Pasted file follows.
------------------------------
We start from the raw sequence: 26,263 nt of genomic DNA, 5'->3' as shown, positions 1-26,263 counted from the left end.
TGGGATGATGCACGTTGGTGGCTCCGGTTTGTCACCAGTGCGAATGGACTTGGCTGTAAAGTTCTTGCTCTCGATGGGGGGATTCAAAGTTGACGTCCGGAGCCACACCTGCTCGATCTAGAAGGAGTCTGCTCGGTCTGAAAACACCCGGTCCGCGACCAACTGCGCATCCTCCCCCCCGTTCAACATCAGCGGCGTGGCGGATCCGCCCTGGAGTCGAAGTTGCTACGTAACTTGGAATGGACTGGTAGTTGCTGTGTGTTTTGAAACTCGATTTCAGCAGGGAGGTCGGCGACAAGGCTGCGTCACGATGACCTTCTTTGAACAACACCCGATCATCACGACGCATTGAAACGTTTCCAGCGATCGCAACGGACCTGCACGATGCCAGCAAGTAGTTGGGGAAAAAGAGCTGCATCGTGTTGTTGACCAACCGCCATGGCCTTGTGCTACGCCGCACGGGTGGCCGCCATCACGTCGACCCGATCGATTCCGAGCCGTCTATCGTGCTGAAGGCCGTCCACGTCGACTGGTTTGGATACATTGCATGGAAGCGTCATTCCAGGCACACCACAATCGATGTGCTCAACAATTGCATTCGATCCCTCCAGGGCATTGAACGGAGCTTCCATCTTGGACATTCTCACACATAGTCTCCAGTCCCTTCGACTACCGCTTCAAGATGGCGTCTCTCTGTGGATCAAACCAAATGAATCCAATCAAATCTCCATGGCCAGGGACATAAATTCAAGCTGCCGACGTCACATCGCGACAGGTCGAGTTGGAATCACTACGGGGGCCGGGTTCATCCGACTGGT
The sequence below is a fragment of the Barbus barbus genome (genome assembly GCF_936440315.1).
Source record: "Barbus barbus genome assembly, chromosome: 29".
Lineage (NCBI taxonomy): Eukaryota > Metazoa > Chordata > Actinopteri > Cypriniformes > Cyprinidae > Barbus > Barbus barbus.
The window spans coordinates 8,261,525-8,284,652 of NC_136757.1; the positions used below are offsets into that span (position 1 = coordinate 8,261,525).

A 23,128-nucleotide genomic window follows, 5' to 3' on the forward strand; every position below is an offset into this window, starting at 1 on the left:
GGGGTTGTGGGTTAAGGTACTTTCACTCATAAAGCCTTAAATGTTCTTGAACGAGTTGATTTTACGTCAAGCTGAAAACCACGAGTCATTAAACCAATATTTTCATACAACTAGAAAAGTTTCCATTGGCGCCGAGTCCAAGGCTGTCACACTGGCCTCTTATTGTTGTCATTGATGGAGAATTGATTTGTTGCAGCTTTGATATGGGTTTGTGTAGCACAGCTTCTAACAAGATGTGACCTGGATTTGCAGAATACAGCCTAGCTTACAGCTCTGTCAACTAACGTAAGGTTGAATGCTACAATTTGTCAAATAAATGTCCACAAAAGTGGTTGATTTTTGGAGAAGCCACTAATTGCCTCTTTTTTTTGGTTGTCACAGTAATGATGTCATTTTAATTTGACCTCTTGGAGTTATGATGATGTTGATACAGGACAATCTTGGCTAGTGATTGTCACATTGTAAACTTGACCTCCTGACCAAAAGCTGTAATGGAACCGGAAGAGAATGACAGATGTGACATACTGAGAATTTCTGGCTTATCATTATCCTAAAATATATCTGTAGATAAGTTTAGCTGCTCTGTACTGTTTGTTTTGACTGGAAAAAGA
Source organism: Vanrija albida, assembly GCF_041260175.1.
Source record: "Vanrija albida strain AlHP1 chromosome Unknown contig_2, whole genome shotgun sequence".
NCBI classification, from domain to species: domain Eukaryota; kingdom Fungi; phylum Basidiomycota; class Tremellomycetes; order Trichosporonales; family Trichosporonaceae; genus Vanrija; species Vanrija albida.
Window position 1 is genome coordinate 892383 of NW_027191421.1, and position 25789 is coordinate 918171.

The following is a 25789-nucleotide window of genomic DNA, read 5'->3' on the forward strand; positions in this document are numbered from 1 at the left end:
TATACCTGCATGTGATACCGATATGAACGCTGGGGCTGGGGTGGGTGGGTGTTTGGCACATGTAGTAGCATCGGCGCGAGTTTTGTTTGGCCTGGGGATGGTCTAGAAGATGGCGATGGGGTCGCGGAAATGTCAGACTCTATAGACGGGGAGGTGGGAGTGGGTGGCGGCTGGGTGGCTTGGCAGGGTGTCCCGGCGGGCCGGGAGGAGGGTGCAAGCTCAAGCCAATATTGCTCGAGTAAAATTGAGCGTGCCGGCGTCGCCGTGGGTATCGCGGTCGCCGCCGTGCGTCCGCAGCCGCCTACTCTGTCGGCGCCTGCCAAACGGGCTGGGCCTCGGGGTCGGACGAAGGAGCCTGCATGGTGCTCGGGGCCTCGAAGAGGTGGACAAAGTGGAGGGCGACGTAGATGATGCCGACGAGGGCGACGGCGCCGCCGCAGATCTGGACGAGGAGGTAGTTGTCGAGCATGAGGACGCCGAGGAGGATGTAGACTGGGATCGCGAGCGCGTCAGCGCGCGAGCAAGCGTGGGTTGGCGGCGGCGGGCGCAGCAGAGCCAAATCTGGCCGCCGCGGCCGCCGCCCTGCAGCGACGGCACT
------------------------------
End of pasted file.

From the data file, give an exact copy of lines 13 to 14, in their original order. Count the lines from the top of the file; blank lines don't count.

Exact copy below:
The following is a 25789-nucleotide window of genomic DNA, read 5'->3' on the forward strand; positions in this document are numbered from 1 at the left end:
TATACCTGCATGTGATACCGATATGAACGCTGGGGCTGGGGTGGGTGGGTGTTTGGCACATGTAGTAGCATCGGCGCGAGTTTTGTTTGGCCTGGGGATGGTCTAGAAGATGGCGATGGGGTCGCGGAAATGTCAGACTCTATAGACGGGGAGGTGGGAGTGGGTGGCGGCTGGGTGGCTTGGCAGGGTGTCCCGGCGGGCCGGGAGGAGGGTGCAAGCTCAAGCCAATATTGCTCGAGTAAAATTGAGCGTGCCGGCGTCGCCGTGGGTATCGCGGTCGCCGCCGTGCGTCCGCAGCCGCCTACTCTGTCGGCGCCTGCCAAACGGGCTGGGCCTCGGGGTCGGACGAAGGAGCCTGCATGGTGCTCGGGGCCTCGAAGAGGTGGACAAAGTGGAGGGCGACGTAGATGATGCCGACGAGGGCGACGGCGCCGCCGCAGATCTGGACGAGGAGGTAGTTGTCGAGCATGAGGACGCCGAGGAGGATGTAGACTGGGATCGCGAGCGCGTCAGCGCGCGAGCAAGCGTGGGTTGGCGGCGGCGGGCGCAGCAGAGCCAAATCTGGCCGCCGCGGCCGCCGCCCTGCAGCGACGGCACT